Category Archives: Environmental Art

Environmental Art: Unintentional Aerosol Can Explosion

This is part of a series where I examine interesting pieces of environmental art.

The image to the right is a photo of an aerosol spray can explosion inside a flammable storage cabinet. The can wasn’t old and there wasn’t any fire or unusual heat or pressure added. It made this cool splash on the door and sides, with the rest of the paint soaking the bottom. I was surprised when I opened the cabinet. I think my reactions were, “What the?” and then, “Cool.” Is this environmental art? It is art at all since it was unintentional? I think the unintentional part makes it better than if it was deliberate. In fact, there seems to be a whole class of unintentional or accidental art. I thought it was interesting enough to take a photo of it. Therefore, I’m calling it art. Continue reading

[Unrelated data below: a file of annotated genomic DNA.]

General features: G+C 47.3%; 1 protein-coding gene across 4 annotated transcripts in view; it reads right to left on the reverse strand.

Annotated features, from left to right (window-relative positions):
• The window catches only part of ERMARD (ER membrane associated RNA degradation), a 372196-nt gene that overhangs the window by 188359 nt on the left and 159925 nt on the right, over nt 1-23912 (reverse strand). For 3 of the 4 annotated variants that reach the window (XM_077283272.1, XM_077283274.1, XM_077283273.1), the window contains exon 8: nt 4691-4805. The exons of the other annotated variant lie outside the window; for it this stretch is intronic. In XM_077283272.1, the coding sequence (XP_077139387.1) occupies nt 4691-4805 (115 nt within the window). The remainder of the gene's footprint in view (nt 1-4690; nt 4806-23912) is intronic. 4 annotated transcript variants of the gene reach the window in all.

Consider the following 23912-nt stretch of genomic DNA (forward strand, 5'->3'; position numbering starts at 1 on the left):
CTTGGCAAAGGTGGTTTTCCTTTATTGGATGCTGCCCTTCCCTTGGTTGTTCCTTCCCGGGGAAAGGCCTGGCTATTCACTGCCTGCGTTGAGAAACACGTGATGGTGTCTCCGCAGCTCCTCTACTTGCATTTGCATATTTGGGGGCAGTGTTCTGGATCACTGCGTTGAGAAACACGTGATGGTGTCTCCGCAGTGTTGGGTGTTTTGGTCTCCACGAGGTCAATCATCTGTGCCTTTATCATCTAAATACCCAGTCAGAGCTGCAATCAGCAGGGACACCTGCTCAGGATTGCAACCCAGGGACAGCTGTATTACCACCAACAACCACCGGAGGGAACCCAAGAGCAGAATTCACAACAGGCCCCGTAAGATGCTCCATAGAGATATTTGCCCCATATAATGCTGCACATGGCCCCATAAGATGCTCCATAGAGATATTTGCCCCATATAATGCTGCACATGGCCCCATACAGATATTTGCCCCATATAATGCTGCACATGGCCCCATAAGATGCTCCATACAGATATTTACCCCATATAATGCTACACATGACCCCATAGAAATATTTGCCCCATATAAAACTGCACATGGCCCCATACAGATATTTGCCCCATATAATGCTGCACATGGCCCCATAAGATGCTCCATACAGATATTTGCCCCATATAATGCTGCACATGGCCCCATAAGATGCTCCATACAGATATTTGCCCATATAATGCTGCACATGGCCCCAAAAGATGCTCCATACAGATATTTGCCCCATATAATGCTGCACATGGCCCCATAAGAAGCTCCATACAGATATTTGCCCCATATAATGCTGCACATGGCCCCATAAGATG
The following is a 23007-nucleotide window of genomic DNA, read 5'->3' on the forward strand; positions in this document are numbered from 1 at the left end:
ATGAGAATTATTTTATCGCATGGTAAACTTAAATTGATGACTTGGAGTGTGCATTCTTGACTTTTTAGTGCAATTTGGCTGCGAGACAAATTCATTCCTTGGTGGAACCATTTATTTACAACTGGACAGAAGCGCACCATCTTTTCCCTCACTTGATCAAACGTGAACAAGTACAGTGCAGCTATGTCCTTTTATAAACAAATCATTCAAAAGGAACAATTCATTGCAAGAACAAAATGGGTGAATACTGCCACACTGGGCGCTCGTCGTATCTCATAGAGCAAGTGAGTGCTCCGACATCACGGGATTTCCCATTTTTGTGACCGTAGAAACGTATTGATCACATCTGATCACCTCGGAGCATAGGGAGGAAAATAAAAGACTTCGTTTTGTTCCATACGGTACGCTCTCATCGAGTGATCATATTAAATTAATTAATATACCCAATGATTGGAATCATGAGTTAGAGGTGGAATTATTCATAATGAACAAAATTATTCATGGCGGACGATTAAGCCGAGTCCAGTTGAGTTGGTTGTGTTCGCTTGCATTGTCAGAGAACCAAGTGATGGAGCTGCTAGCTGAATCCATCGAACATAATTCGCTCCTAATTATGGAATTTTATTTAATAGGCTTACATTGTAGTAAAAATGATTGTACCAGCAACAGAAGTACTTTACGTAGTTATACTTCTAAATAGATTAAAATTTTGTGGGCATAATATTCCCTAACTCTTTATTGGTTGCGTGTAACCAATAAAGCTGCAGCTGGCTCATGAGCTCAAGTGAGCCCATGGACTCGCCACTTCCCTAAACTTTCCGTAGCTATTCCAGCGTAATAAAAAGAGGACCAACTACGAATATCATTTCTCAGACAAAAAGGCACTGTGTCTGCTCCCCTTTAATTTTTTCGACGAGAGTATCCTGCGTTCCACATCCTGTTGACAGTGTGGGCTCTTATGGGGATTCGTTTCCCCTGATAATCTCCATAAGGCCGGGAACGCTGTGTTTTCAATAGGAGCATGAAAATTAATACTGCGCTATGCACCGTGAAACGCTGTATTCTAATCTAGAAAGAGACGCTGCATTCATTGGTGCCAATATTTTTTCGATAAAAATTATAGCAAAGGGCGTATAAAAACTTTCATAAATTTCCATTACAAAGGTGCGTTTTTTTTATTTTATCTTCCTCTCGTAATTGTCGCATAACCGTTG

Exploring Environmental Art: Astrophotography

Star SelfieThis is part of a series where I explore interesting pieces of environmental art.

I recently took a photograph of the moon, Venus and Mars together in one frame. My son initially spotted the crescent moon low in the sky at dusk. Young kids have a curiosity and wonder about nearly everything. Looking at the photo with my son I realized how astrophotography has the power to spark that wonder. In order to appreciate how astrophotography fits into the umbrella of environmental art I wanted better photos. I asked my friend Brian Kraft, a professional photographer, and he didn’t disappoint. He provided these great photographs and cool time-lapse video at the bottom of the page. You can check out more of his photography at

Astrophotography captures the sky and inspires us to take a deeper look into space. It often lets us see more than we can with the naked eye. The good astrophotography, like any good photograph, become more than a photograph. They become art. They provide a medium to contemplate the extraterrestrial world. They help us understand our place in the cosmos, which can lead to further appreciation of earth and space sciences. Continue reading

Exploring Environmental Art: Fish Fossil

Fossil art displayed at the Colorado Mills Mall, Lakewood, CO